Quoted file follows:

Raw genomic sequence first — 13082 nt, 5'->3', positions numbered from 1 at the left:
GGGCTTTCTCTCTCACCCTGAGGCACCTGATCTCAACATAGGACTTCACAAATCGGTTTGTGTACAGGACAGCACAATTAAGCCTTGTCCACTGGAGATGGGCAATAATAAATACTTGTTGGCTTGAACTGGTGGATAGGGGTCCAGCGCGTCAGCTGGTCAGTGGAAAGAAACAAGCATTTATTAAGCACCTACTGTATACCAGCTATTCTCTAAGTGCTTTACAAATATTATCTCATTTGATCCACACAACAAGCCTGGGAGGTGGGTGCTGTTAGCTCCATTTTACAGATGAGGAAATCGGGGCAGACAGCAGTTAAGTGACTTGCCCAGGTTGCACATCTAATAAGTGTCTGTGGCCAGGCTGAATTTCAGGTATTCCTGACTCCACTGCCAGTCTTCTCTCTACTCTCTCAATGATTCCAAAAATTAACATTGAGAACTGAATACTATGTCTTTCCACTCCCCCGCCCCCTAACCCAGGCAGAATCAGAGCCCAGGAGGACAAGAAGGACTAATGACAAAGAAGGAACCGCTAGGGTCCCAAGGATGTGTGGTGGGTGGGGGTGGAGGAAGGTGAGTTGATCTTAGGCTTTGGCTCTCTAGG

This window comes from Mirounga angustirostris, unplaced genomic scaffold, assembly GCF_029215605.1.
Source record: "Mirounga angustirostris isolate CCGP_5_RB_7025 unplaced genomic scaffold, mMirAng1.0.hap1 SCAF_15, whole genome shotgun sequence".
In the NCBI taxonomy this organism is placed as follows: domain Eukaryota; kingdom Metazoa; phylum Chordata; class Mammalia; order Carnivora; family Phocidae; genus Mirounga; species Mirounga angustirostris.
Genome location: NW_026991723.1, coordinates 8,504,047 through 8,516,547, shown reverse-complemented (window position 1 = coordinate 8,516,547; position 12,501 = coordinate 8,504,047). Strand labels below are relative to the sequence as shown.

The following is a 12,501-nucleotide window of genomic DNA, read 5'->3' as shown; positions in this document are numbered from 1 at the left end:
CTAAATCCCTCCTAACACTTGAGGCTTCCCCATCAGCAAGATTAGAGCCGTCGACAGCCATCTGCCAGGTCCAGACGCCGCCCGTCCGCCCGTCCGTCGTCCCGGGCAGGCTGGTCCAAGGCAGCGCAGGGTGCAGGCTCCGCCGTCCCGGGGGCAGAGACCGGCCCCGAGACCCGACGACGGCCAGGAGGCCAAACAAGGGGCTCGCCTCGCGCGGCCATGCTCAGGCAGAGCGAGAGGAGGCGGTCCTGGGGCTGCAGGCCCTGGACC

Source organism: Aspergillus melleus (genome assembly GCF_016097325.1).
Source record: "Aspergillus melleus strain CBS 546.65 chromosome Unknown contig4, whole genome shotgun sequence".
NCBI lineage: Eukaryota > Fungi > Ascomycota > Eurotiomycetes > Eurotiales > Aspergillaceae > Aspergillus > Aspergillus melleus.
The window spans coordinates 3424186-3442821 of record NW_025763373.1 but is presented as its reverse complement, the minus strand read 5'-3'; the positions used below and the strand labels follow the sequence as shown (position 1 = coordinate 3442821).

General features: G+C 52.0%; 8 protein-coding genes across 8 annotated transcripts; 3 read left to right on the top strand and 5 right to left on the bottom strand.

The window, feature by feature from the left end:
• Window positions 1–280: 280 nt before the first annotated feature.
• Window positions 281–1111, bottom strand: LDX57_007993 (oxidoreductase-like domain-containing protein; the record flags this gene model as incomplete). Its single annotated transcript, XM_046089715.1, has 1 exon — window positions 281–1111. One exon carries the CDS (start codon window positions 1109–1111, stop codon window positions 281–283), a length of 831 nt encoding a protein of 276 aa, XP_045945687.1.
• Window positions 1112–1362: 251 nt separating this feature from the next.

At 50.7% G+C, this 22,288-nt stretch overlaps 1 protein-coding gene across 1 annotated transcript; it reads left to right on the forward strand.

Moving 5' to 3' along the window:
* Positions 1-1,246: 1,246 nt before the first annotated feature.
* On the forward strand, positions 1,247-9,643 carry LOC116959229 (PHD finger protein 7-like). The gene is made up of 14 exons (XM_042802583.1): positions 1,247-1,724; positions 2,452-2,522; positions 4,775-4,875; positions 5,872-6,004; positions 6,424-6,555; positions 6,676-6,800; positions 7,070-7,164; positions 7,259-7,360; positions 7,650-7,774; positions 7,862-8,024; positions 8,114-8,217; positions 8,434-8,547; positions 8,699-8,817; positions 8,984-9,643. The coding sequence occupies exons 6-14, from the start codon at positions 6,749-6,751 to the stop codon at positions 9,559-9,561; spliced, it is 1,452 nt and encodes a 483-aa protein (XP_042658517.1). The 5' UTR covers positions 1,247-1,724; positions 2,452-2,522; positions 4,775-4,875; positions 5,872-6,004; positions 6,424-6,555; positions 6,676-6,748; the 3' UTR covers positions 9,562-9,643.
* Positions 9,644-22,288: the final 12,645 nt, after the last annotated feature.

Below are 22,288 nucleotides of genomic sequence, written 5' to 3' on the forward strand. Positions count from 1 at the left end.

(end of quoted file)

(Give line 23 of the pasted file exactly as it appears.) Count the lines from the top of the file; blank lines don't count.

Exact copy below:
Below are 22,288 nucleotides of genomic sequence, written 5' to 3' on the forward strand. Positions count from 1 at the left end.